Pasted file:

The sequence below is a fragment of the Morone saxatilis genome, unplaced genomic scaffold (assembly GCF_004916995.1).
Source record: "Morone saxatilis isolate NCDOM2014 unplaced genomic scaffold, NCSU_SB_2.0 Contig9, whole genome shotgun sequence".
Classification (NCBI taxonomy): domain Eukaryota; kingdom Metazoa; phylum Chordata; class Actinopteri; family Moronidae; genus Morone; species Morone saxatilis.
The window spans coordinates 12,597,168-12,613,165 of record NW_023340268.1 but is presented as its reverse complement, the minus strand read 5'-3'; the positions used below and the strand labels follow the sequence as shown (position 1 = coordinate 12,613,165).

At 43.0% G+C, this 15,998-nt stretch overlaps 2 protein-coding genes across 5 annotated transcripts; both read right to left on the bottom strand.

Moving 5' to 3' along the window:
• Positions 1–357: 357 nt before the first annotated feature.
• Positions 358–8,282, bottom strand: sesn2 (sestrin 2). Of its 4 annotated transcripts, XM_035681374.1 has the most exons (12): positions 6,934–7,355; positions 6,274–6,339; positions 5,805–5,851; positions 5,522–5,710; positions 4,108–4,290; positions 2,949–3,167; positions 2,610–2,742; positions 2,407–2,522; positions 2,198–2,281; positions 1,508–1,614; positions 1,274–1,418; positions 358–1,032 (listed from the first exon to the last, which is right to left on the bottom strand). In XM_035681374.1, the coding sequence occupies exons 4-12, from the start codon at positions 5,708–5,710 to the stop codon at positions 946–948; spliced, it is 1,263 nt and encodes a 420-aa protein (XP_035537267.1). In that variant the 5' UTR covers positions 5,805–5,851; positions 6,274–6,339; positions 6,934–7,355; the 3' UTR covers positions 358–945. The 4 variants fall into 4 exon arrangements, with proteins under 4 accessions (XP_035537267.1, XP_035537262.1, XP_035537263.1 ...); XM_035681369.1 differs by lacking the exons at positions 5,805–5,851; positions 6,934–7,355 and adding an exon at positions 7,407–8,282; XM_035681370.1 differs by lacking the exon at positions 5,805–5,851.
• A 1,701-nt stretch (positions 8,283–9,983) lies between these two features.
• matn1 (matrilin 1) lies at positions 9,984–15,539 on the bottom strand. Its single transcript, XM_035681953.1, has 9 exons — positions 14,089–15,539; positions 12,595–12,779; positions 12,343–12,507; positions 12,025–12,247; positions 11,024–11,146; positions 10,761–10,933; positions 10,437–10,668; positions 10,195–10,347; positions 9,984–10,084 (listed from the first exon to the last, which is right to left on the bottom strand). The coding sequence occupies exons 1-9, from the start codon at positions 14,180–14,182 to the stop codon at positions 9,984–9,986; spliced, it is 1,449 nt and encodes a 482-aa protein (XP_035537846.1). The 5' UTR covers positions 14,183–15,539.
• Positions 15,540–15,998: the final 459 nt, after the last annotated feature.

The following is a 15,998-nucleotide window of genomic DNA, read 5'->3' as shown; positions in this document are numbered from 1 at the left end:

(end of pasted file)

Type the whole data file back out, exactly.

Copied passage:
The sequence below is a fragment of the Morone saxatilis genome, unplaced genomic scaffold (assembly GCF_004916995.1).
Source record: "Morone saxatilis isolate NCDOM2014 unplaced genomic scaffold, NCSU_SB_2.0 Contig9, whole genome shotgun sequence".
Classification (NCBI taxonomy): domain Eukaryota; kingdom Metazoa; phylum Chordata; class Actinopteri; family Moronidae; genus Morone; species Morone saxatilis.
The window spans coordinates 12,597,168-12,613,165 of record NW_023340268.1 but is presented as its reverse complement, the minus strand read 5'-3'; the positions used below and the strand labels follow the sequence as shown (position 1 = coordinate 12,613,165).

At 43.0% G+C, this 15,998-nt stretch overlaps 2 protein-coding genes across 5 annotated transcripts; both read right to left on the bottom strand.

Moving 5' to 3' along the window:
• Positions 1–357: 357 nt before the first annotated feature.
• Positions 358–8,282, bottom strand: sesn2 (sestrin 2). Of its 4 annotated transcripts, XM_035681374.1 has the most exons (12): positions 6,934–7,355; positions 6,274–6,339; positions 5,805–5,851; positions 5,522–5,710; positions 4,108–4,290; positions 2,949–3,167; positions 2,610–2,742; positions 2,407–2,522; positions 2,198–2,281; positions 1,508–1,614; positions 1,274–1,418; positions 358–1,032 (listed from the first exon to the last, which is right to left on the bottom strand). In XM_035681374.1, the coding sequence occupies exons 4-12, from the start codon at positions 5,708–5,710 to the stop codon at positions 946–948; spliced, it is 1,263 nt and encodes a 420-aa protein (XP_035537267.1). In that variant the 5' UTR covers positions 5,805–5,851; positions 6,274–6,339; positions 6,934–7,355; the 3' UTR covers positions 358–945. The 4 variants fall into 4 exon arrangements, with proteins under 4 accessions (XP_035537267.1, XP_035537262.1, XP_035537263.1 ...); XM_035681369.1 differs by lacking the exons at positions 5,805–5,851; positions 6,934–7,355 and adding an exon at positions 7,407–8,282; XM_035681370.1 differs by lacking the exon at positions 5,805–5,851.
• A 1,701-nt stretch (positions 8,283–9,983) lies between these two features.
• matn1 (matrilin 1) lies at positions 9,984–15,539 on the bottom strand. Its single transcript, XM_035681953.1, has 9 exons — positions 14,089–15,539; positions 12,595–12,779; positions 12,343–12,507; positions 12,025–12,247; positions 11,024–11,146; positions 10,761–10,933; positions 10,437–10,668; positions 10,195–10,347; positions 9,984–10,084 (listed from the first exon to the last, which is right to left on the bottom strand). The coding sequence occupies exons 1-9, from the start codon at positions 14,180–14,182 to the stop codon at positions 9,984–9,986; spliced, it is 1,449 nt and encodes a 482-aa protein (XP_035537846.1). The 5' UTR covers positions 14,183–15,539.
• Positions 15,540–15,998: the final 459 nt, after the last annotated feature.

The following is a 15,998-nucleotide window of genomic DNA, read 5'->3' as shown; positions in this document are numbered from 1 at the left end: